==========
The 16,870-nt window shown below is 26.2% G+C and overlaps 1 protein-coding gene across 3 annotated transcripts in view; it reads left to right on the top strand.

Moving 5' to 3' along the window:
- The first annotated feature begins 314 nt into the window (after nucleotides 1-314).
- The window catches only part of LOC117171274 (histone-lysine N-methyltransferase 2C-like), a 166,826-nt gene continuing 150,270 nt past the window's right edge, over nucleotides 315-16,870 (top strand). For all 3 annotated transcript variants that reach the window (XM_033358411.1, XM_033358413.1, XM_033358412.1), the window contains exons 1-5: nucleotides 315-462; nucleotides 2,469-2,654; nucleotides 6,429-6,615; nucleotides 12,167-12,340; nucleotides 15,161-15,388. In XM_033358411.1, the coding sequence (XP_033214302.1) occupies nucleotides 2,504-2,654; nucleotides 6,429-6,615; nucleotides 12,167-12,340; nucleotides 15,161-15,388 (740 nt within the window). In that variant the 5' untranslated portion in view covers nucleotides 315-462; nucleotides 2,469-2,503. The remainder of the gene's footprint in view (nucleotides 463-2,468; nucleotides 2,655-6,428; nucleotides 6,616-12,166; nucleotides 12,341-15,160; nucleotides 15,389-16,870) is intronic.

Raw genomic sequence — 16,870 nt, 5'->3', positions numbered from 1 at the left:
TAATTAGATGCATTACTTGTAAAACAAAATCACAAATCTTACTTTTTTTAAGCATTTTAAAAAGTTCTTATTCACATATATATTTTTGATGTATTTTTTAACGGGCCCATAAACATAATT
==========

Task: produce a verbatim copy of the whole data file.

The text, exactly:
The 16,870-nt window shown below is 26.2% G+C and overlaps 1 protein-coding gene across 3 annotated transcripts in view; it reads left to right on the top strand.

Moving 5' to 3' along the window:
- The first annotated feature begins 314 nt into the window (after nucleotides 1-314).
- The window catches only part of LOC117171274 (histone-lysine N-methyltransferase 2C-like), a 166,826-nt gene continuing 150,270 nt past the window's right edge, over nucleotides 315-16,870 (top strand). For all 3 annotated transcript variants that reach the window (XM_033358411.1, XM_033358413.1, XM_033358412.1), the window contains exons 1-5: nucleotides 315-462; nucleotides 2,469-2,654; nucleotides 6,429-6,615; nucleotides 12,167-12,340; nucleotides 15,161-15,388. In XM_033358411.1, the coding sequence (XP_033214302.1) occupies nucleotides 2,504-2,654; nucleotides 6,429-6,615; nucleotides 12,167-12,340; nucleotides 15,161-15,388 (740 nt within the window). In that variant the 5' untranslated portion in view covers nucleotides 315-462; nucleotides 2,469-2,503. The remainder of the gene's footprint in view (nucleotides 463-2,468; nucleotides 2,655-6,428; nucleotides 6,616-12,166; nucleotides 12,341-15,160; nucleotides 15,389-16,870) is intronic.

Raw genomic sequence — 16,870 nt, 5'->3', positions numbered from 1 at the left:
TAATTAGATGCATTACTTGTAAAACAAAATCACAAATCTTACTTTTTTTAAGCATTTTAAAAAGTTCTTATTCACATATATATTTTTGATGTATTTTTTAACGGGCCCATAAACATAATT